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Year 4

Welcome to Year  4!

In year four, we just love learning new skills and interesting facts. Below, you will find information about our class and the things that we have been up to.

Adults in our class: Miss Howden and Mrs Grace

Homework: spellings are tested on Fridays and a new spelling list will be given for the following week. We ask that our children read at home at least three times a week and have their reading diaries signed - this will allow them to take part in the reading race and win some exciting prizes!

PE - Mr Simon teaches PE in year four on Tuesdays and Wednesdays - children must make sure they have their full indoor and outdoor kit on these days!

The Romans
Our first topic this year is The Romans. We have already learnt so much about this, particularly the Roman army and the invasion of Britain.

Making Roman Roads
Here are some of our very own Roman roads! We used earth, sand, gravel and stones for cobbles, then wrote instructions in our literacy books.


Here is the scarecrow we made for harvest - we decided to make him look like one of the Roman soldiers we had been learning about! We painted his armour and shield on large pieces of cardboard and used a mixing bowl covered in foil for his helmet. He is stuffed with newspaper and straw.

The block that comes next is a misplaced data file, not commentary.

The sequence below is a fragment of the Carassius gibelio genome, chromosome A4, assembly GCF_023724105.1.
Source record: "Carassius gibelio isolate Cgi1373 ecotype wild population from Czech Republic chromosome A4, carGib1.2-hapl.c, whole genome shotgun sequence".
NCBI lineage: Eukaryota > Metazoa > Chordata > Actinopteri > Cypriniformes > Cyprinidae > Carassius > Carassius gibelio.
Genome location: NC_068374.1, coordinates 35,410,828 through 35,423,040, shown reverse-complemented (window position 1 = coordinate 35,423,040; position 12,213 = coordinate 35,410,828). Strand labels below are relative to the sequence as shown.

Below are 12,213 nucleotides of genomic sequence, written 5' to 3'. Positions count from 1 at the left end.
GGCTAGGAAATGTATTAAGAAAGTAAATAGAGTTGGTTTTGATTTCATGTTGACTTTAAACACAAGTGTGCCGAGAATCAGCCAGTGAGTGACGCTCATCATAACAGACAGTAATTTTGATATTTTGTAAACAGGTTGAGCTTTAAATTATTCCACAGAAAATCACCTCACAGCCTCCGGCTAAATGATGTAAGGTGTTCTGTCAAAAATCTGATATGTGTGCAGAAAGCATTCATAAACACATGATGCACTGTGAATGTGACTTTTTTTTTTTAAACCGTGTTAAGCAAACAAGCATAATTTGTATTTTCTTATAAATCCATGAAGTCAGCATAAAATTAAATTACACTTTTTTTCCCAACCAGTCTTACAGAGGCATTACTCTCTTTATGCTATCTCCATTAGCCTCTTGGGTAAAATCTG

'Tuesday' by David Weisner

In the week running up to half term, year four used the picture book 'Tuesday' by David Weisner as a stimulus for writing.

The children REALLY enjoyed writing the story of how, suddenly and mysteriously, a group of frogs develop the ability to fly and cause chaos in their local town.

Here is a picture of our beautiful display - thank you, Mrs Craddock!

Included along with our writing are our pictures of flying frogs - we used our pencil shading skills to give them texture and depth.

Halloween art

On 31st October, we spent some time researching the origins of Halloween. We also further developed our art skills using oil pastels to create pictures of pumpkins.


Our science topic this term is electricity. Here we are testing out different circuits to see if they work:

We now know that a circuit must be complete to work.